The research team hope that their findings will prompt doctors and other healthcare professionals to recommend that patients spend more time in greenspace and natural areas.
Twohig-Bennett said: “We hope that this research will inspire people to get outside more and feel the health benefits for themselves. Hopefully our results will encourage policymakers and town planners to invest in the creation, regeneration, and maintenance of parks and greenspaces, particularly in urban residential areas and deprived communities that could benefit the most.”
Background: The health benefits of greenspaces have demanded the attention of policymakers since the 1800s. Although much evidence suggests greenspace exposure is beneficial for health, there exists no systematic review and meta-analysis to synthesise and quantify the impact of greenspace on a wide range of health outcomes.
Objective: To quantify evidence of the impact of greenspace on a wide range of health outcomes.
Methods: We searched five online databases and reference lists up to January 2017. Studies satisfying a priori eligibility criteria were evaluated independently by two authors.
Results: We included 103 observational and 40 interventional studies investigating ~100 health outcomes. Meta-analysis results showed increased greenspace exposure was associated with decreased salivary cortisol −0.05 (95% CI −0.07, −0.04), heart rate−2.57 (95% CI −4.30, −0.83), diastolic blood pressure −1.97 (95% CI −3.45, −0.19), HDL cholesterol −0.03 (95% CI −0.05, <-0.01), low frequency heart rate variability (HRV) −0.06 (95% CI −0.08, −0.03) and increased high frequency HRV 91.87 (95% CI 50.92, 132.82), as well as decreased risk of preterm birth 0.87 (95% CI 0.80, 0.94), type II diabetes 0.72 (95% CI 0.61, 0.85), all-cause mortality 0.69 (95% CI 0.55, 0.87), small size for gestational age 0.81 (95% CI 0.76, 0.86), cardiovascular mortality 0.84 (95% CI 0.76, 0.93), and an increased incidence of good self-reported health 1.12 (95% CI 1.05, 1.19). Incidence of stroke, hypertension, dyslipidaemia, asthma, and coronary heart disease were reduced. For several non-pooled health outcomes, between 66.7% and 100% of studies showed health-denoting associations with increased greenspace exposure including neurological and cancer-related outcomes, and respiratory mortality.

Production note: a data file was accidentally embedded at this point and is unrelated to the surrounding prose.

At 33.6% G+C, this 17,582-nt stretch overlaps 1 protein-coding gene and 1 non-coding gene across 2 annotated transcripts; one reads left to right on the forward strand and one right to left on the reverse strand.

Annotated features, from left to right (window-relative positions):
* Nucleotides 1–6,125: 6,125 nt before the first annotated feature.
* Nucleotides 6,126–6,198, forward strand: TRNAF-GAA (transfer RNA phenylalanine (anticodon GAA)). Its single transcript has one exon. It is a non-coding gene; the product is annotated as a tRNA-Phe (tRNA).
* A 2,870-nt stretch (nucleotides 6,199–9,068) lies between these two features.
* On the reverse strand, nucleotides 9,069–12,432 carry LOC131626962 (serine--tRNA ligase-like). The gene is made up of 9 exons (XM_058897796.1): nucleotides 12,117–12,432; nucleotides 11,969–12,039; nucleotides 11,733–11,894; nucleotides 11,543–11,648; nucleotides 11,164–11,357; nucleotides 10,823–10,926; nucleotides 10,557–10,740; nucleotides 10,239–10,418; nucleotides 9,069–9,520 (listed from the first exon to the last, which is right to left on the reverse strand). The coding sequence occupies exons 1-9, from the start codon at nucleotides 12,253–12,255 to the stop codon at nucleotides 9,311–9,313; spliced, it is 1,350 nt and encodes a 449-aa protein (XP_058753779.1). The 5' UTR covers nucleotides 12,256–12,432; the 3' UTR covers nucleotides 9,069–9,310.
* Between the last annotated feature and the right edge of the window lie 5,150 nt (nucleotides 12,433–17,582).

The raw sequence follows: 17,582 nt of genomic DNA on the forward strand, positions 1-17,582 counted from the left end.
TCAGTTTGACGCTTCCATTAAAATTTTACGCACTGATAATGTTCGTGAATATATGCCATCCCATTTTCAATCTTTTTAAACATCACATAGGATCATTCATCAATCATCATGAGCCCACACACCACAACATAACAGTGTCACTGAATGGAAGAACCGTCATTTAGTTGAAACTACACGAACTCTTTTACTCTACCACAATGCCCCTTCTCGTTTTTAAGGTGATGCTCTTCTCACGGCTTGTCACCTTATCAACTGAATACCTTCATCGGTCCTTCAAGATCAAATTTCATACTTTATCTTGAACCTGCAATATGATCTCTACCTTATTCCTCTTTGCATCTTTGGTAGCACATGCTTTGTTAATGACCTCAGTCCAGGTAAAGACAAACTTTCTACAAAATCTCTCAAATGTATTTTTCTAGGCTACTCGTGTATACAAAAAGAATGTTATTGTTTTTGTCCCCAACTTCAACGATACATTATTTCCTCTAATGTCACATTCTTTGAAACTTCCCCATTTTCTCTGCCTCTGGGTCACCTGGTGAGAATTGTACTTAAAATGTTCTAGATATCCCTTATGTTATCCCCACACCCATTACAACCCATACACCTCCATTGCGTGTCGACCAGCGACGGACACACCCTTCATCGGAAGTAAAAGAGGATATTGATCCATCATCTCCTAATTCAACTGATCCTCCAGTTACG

Conclusions: Greenspace exposure is associated with numerous health benefits in intervention and observational studies. These results are indicative of a beneficial influence of greenspace on a wide range of health outcomes. However several meta-analyses results are limited by poor study quality and high levels of heterogeneity. Green prescriptions involving greenspace use may have substantial benefits. Our findings should encourage practitioners and policymakers to give due regard to how they can create, maintain, and improve existing accessible greenspaces in deprived areas. Furthermore, the development of strategies and interventions for the utilisation of such greenspaces by those who stand to benefit the most.
Caoimhe Twohig-Bennett, Andy Jones